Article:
Our plan eliminates all federal taxes: income, social security, Medicare, capital gains, dividends, interest, inheritance, and corporate profits. Existing social programs will remain in place, including social security, Medicare, and welfare.

We believe our plan will have mass appeal.

The poorest will no longer pay 15 percent for social security and Medicare. Instead they’ll pay 2.75 percent on their savings and a small percentage on essential purchases.

The wealthy would no longer pay any of the above mentioned federal taxes. Expenditures on estate planning would be negligible. Wealth will be preserved, since the average annual return on investment will most likely exceed 2.75 percent.

The middle class would benefit from all of these proposals, including a shift from household spending on tax compliance to household spending on essentials.

Corporations will experience tax-free profits and lower costs of production, including tax-free labor and capital and severely reduced tax compliance expenditures.  As a result, there will be downward pressure on the price of goods and services offered to the masses.

On the government side, our strategy would virtually balance the budget and make Social Security more solvent.

Our simple method of assessment offers relatively low and stable rates.  This would allow us to focus on creating value-added products instead of  minimizing tax liability.

This environment will likely promote greater investment and net capital inflows, manifesting in greater employment, productivity, and economic growth. Liberals and conservatives alike believe my tax proposal is fair, effective and elegant in its simplicity.

The time has come to end federal taxation as we know it. _______________________________________________________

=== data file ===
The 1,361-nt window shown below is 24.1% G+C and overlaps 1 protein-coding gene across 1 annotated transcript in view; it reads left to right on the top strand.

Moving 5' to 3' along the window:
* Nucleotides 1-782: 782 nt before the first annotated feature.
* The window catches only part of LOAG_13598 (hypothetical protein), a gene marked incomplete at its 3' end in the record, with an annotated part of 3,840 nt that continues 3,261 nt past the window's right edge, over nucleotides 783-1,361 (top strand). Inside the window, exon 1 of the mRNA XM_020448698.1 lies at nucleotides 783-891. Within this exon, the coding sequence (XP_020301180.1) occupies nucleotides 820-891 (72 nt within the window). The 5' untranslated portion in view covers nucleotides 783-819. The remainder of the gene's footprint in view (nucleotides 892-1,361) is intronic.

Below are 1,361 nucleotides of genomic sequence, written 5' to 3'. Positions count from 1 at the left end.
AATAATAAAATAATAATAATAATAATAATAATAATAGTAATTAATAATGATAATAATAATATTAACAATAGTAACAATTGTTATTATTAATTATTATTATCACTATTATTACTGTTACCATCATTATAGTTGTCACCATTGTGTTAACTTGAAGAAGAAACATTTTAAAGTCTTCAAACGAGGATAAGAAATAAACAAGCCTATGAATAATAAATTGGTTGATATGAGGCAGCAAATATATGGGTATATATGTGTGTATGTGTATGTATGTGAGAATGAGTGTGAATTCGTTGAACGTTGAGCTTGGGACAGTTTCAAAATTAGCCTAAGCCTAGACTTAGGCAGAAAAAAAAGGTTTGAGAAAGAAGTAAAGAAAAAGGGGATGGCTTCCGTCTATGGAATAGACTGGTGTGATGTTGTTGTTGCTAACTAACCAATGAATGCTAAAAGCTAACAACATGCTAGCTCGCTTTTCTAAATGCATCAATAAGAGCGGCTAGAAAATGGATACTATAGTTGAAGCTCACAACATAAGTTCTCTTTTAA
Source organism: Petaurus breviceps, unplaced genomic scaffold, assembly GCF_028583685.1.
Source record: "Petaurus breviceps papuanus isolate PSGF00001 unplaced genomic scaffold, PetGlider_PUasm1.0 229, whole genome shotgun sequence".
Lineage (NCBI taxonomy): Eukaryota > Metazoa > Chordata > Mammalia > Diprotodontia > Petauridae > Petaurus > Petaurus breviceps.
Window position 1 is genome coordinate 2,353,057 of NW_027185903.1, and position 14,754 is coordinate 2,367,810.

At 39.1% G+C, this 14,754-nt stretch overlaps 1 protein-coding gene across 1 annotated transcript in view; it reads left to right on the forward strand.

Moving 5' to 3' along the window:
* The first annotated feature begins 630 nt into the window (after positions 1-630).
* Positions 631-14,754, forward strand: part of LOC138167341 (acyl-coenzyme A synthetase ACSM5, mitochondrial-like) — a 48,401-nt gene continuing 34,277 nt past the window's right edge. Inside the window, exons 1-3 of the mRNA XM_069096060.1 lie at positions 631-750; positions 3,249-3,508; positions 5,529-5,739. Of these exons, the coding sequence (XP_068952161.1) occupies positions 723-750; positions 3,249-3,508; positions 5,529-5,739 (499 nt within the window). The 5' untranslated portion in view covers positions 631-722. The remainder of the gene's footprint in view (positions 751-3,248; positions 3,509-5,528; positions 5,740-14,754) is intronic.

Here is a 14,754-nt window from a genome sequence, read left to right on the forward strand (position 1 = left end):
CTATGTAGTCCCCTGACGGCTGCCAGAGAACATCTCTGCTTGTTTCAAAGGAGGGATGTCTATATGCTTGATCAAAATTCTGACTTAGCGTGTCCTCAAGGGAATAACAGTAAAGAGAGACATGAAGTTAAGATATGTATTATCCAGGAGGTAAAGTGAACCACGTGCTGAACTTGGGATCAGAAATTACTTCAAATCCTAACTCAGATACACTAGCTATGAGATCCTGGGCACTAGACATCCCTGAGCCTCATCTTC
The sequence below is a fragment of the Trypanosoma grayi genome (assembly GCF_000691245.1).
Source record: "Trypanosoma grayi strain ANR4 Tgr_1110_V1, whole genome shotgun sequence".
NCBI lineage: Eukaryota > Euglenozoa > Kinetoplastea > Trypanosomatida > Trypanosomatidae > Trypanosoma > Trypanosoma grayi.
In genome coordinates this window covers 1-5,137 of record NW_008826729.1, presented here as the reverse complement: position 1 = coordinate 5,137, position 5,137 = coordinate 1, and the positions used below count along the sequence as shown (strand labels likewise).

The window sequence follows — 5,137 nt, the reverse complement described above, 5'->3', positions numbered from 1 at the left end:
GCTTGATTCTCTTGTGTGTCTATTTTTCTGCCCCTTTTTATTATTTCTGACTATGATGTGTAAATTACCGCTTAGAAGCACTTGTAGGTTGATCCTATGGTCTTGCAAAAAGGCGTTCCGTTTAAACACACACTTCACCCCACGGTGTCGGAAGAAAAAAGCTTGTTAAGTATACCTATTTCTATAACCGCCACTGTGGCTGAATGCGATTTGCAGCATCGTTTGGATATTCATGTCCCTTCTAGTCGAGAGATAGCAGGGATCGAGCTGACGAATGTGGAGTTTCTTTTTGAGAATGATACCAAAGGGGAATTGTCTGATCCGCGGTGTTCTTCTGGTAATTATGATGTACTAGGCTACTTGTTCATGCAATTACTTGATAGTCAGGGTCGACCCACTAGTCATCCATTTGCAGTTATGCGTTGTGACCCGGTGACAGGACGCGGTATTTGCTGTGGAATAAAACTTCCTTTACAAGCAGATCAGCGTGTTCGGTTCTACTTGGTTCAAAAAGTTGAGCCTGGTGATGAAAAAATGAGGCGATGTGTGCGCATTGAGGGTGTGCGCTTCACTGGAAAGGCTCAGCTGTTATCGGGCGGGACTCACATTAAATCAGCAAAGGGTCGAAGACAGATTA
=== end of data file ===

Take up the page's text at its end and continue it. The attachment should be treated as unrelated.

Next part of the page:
My wife Billie Elias provided valuable assistance with this piece.

An updated article of mine on this topic can be found here.

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Gold: The Next Global Reserve Currency

Gold is on a path to become the next global reserve currency.

A macroscopic perspective of our global economy suggests the world’s financial crisis was caused by an inordinate accumulation of debt relative to GDP.

However, the excess debt relative to income was the result of fiat currency regimes.  These regimes are based on the faith and credit of governing institutions, not physical capital reserves, and permit an infinite amount of credit and undercapitalized debt formation.

Well capitalized debt formation is predicated on a stable currency regime that cannot be easily manipulated, one that is partially backed by tangible capital reserves.

Global macroeconomic environment remains highly overleveraged, where total debt (private and public) relative to GDP is still unacceptably high.  Future economic prosperity requires further debt reduction.

A sustainable level of total debt/GDP is roughly 150% – 200%.  During the US depression, this figure reached 260%.  By 2008, it was over 350%.

According to the Bank for International Settlements, total debt/GDP in the advanced economies grew from 167% in 1980 to 314% today.  Further debt reduction is essential to improve the global economy.

Debt accumulation also hindered long term investment.  Both severely undermined the economic multiplier, or monetary velocity.  Monetary velocity is the number of transactions per unit of currency over a given time period, where GDP equals Money Supply multiplied by Monetary Velocity.  Given a stable money supply, income rises as the monetary velocity rises.

From 1980 through 2008, monetary velocity in the US fell over 50% and investment as a percentage of GDP dropped 32%. This level of investment is roughly half the global average of 24% and is a major impediment to long term economic prosperity.

Healthy economies produce a monetary velocity greater than 1.5.  Today, this figure is below 1 for the entire world. Debt reduction and increases in investment are needed for global economic recovery.